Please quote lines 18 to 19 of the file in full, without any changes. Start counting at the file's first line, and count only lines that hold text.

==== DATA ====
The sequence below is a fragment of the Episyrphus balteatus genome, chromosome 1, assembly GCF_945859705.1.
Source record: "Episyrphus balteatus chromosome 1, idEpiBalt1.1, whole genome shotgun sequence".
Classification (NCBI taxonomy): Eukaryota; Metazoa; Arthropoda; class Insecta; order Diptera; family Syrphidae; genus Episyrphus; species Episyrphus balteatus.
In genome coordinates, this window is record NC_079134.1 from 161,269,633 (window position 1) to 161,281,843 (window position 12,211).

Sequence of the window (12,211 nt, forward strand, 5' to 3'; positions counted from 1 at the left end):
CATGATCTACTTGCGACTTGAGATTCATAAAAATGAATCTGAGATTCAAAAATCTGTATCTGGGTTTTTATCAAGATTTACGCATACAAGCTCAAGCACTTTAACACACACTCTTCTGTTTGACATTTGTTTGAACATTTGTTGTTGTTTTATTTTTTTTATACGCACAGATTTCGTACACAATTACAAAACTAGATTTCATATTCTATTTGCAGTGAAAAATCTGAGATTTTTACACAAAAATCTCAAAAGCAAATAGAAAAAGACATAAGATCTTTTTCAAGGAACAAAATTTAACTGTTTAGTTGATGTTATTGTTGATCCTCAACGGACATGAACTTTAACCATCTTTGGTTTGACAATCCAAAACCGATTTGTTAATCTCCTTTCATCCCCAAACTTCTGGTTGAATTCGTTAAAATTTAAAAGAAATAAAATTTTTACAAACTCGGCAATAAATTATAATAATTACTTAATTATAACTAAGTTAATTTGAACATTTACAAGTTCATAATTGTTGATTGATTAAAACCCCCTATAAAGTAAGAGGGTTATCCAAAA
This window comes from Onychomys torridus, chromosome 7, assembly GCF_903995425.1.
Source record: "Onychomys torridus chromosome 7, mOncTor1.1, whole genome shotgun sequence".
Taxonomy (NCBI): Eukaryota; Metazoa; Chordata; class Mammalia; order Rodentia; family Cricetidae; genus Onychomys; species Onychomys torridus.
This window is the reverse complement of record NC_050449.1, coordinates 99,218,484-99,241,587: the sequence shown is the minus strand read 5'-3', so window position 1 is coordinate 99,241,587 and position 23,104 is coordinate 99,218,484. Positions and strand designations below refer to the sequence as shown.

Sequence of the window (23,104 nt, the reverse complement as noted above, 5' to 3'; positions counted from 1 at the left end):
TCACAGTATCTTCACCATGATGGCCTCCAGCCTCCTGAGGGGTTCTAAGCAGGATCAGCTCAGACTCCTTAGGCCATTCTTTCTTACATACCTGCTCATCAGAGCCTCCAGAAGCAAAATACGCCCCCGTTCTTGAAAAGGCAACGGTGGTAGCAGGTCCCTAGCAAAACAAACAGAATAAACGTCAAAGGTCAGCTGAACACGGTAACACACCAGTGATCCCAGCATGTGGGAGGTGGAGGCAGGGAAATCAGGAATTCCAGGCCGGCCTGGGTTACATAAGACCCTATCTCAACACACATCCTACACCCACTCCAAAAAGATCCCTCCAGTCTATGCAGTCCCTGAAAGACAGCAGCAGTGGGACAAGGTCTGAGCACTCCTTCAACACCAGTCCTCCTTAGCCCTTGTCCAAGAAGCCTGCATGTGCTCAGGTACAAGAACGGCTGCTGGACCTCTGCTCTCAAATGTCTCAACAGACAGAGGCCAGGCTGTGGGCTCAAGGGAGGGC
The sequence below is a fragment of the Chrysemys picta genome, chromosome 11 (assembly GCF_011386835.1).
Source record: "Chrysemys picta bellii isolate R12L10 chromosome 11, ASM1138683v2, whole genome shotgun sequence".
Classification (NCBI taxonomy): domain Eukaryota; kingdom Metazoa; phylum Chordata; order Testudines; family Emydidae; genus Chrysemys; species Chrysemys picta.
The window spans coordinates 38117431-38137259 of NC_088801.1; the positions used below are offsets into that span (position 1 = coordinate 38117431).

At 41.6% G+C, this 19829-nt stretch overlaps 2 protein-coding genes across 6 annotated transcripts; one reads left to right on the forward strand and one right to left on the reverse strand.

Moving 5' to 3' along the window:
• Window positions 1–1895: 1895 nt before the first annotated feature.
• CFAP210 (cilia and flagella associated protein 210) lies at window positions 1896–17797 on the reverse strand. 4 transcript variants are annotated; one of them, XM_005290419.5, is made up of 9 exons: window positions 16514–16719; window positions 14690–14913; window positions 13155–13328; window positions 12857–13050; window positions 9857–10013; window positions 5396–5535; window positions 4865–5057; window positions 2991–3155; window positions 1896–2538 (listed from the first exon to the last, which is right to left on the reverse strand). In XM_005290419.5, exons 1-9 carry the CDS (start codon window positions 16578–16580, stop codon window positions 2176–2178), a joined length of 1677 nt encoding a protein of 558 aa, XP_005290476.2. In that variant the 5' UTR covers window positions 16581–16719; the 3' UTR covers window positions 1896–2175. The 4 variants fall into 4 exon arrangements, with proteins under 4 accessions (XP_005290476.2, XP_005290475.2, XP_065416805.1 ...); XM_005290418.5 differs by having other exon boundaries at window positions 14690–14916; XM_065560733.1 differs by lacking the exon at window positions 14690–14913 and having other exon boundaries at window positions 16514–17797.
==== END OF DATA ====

Moving 5' to 3' along the window:
• Window positions 1–1895: 1895 nt before the first annotated feature.